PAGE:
'The most exciting novelist writing in English today' A. N. Wilson Manjunath Kumar is fourteen. He knows he is good at cricket - if not as good as his elder brother Radha. He knows that he fears and resents his domineering and cricket-obsessed father, admires his brilliantly talented sibling and is fascinated by the world of CSI and by curious and interesting scientific facts. But there are many things, about himself and about the world, that he doesn't know ...Sometimes it seems as though everyone around him has a clear idea of who Manju should be, except Manju himself. When Manju begins to get to know Radha's great rival, a boy as privileged and confident as Manju is not, everything in Manju's world begins to change and he is faced with decisions that will challenge both his sense of self and of the world around him ...
A moving and beautifully observed new novel, of adolescence, ambition and self-realization, of fathers and sons, set in contemporary Bombay, by the Man Booker Prize winning author of The White Tiger and Last Man in Tower.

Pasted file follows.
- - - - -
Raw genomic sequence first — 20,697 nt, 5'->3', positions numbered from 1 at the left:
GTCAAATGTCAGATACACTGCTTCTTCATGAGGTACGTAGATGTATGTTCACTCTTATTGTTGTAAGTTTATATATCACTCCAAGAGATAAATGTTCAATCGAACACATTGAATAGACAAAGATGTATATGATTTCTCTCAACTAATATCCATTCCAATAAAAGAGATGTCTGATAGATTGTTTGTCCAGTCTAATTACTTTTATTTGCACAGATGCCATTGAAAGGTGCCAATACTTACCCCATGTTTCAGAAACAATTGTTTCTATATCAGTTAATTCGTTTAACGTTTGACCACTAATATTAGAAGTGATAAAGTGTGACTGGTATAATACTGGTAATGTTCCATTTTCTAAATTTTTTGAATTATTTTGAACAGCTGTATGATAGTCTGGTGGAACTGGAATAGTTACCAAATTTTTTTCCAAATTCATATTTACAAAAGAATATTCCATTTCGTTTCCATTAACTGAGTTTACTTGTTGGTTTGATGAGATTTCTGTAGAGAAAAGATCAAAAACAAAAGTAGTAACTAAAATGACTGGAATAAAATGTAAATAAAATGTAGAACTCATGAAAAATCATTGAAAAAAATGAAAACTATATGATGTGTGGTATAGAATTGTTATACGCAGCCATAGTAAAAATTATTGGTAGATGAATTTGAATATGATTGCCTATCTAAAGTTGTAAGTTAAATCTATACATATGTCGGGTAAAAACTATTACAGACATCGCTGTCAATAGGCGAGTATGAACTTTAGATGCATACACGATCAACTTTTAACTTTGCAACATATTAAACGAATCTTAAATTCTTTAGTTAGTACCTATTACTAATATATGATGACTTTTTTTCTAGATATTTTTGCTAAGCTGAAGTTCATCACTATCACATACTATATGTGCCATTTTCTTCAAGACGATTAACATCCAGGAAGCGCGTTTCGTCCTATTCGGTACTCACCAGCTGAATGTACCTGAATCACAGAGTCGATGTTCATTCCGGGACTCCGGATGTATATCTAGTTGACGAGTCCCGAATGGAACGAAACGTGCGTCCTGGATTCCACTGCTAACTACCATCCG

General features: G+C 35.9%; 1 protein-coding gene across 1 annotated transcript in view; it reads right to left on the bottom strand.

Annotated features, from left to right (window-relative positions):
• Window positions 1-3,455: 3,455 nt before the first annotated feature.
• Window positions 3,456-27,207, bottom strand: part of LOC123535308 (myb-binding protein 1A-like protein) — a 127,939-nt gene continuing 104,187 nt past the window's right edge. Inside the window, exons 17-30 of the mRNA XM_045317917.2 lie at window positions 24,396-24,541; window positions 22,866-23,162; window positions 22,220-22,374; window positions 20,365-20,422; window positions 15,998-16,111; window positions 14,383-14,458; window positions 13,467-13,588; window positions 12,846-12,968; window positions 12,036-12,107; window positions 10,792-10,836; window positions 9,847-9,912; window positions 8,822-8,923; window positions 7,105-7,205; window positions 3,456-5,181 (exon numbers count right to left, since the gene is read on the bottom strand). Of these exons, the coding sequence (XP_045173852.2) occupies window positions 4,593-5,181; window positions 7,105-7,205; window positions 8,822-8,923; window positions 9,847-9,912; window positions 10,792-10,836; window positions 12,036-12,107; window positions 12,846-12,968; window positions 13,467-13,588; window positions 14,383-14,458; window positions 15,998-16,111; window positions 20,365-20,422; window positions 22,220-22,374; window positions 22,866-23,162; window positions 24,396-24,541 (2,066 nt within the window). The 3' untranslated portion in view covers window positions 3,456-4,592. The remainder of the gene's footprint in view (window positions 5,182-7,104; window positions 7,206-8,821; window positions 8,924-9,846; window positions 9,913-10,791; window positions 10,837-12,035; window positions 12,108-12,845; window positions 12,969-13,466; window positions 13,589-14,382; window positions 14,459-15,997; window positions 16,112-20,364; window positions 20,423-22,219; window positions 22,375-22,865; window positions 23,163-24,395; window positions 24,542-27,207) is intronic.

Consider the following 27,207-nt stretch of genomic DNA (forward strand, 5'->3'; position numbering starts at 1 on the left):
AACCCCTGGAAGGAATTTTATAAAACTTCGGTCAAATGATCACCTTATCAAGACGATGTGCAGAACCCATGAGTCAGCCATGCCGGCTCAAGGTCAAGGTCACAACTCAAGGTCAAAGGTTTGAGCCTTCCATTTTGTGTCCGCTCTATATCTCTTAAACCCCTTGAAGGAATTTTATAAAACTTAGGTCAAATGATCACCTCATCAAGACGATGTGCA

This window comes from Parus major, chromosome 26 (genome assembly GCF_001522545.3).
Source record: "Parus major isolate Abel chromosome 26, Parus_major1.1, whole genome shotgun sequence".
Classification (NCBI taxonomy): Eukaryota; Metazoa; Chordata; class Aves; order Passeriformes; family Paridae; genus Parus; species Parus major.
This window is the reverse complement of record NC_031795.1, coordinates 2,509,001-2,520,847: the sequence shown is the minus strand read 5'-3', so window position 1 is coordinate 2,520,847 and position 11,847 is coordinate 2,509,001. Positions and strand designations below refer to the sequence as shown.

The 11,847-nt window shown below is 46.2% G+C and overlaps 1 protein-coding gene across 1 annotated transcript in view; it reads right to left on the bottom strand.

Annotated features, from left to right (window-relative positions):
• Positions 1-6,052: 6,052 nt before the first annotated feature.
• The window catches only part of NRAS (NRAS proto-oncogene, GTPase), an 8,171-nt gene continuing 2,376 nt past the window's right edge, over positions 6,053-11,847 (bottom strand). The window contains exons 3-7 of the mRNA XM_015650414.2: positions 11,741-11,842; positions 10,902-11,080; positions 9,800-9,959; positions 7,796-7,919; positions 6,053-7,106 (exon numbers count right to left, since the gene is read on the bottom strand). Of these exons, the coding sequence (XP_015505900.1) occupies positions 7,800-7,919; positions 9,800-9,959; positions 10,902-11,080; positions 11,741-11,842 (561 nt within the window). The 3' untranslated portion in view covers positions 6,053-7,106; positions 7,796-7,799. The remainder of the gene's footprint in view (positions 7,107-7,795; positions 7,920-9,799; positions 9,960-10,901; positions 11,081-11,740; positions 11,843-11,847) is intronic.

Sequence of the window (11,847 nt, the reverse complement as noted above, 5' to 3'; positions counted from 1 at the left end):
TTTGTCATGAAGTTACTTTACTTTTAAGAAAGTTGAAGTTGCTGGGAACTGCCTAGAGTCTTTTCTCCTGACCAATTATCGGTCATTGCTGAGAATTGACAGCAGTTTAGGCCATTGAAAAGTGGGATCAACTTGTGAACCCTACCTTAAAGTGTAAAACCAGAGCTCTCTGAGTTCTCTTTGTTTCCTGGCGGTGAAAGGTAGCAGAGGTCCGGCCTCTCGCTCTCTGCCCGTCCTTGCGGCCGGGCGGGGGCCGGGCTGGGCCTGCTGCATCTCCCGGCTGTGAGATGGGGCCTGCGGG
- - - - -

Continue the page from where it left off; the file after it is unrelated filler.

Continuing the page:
Aravind Adiga was born in 1974 in Madras (now Chennai) and grew up in Mangalore in the south of India. He was educated at Columbia University in New York and Magdalen College, Oxford. His articles have appeared in publications including the New Yorker, the Sunday Times, the Financial Times, and the Times of India. His first novel, The White Tiger, won the Man Booker Prize for Fiction in 2008. His second novel, Last Man in Tower, was published in 2011. Praise for Aravind Adiga: 'Adiga is a real writer - that is to say, someone who forges an original voice and vision' Sunday Times 'Beautifully done ... As honest a book as it is entertaining: funny and engaging' John Burnside, The Times (Last Man In Tower) 'Adiga achieves in a dozen pages what many novels fail to do in hundreds: convincingly render individual desire, disappointment and survival ... Between the Assassinations commands attention from beginning to end' San Francisco Chronicle 'Blazingly savage and brilliant ... Not a single detail in this novel rings false or feels confected' Neel Mukherjee, Sunday Telegraph (The White Tiger)